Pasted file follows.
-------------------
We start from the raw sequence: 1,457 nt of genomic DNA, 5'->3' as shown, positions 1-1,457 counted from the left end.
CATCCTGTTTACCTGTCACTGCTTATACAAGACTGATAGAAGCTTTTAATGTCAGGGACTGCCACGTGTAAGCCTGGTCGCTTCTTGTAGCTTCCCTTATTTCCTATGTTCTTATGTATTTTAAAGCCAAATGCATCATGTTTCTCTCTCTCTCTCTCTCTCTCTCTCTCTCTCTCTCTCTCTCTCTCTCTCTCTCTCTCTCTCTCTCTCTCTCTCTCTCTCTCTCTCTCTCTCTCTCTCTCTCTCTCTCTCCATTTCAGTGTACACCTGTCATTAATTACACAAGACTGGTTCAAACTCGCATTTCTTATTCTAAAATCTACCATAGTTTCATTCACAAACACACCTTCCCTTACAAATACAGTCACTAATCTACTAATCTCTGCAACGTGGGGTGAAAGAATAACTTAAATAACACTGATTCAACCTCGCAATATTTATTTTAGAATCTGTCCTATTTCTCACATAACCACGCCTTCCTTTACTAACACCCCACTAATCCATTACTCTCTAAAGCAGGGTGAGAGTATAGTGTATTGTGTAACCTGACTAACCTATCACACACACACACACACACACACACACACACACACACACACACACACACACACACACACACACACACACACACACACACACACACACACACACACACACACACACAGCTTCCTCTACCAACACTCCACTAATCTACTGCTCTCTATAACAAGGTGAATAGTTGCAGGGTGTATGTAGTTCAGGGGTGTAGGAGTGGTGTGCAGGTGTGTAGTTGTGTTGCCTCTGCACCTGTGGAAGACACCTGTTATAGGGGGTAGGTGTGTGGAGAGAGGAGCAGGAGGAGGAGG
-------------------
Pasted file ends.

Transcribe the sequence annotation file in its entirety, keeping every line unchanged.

We start from the raw sequence: 1,457 nt of genomic DNA, 5'->3' as shown, positions 1-1,457 counted from the left end.
CATCCTGTTTACCTGTCACTGCTTATACAAGACTGATAGAAGCTTTTAATGTCAGGGACTGCCACGTGTAAGCCTGGTCGCTTCTTGTAGCTTCCCTTATTTCCTATGTTCTTATGTATTTTAAAGCCAAATGCATCATGTTTCTCTCTCTCTCTCTCTCTCTCTCTCTCTCTCTCTCTCTCTCTCTCTCTCTCTCTCTCTCTCTCTCTCTCTCTCTCTCTCTCTCTCTCTCTCTCTCTCTCTCTCTCTCTCCATTTCAGTGTACACCTGTCATTAATTACACAAGACTGGTTCAAACTCGCATTTCTTATTCTAAAATCTACCATAGTTTCATTCACAAACACACCTTCCCTTACAAATACAGTCACTAATCTACTAATCTCTGCAACGTGGGGTGAAAGAATAACTTAAATAACACTGATTCAACCTCGCAATATTTATTTTAGAATCTGTCCTATTTCTCACATAACCACGCCTTCCTTTACTAACACCCCACTAATCCATTACTCTCTAAAGCAGGGTGAGAGTATAGTGTATTGTGTAACCTGACTAACCTATCACACACACACACACACACACACACACACACACACACACACACACACACACACACACACACACACACACACACACACACACACACACACACACACACACACACACAGCTTCCTCTACCAACACTCCACTAATCTACTGCTCTCTATAACAAGGTGAATAGTTGCAGGGTGTATGTAGTTCAGGGGTGTAGGAGTGGTGTGCAGGTGTGTAGTTGTGTTGCCTCTGCACCTGTGGAAGACACCTGTTATAGGGGGTAGGTGTGTGGAGAGAGGAGCAGGAGGAGGAGG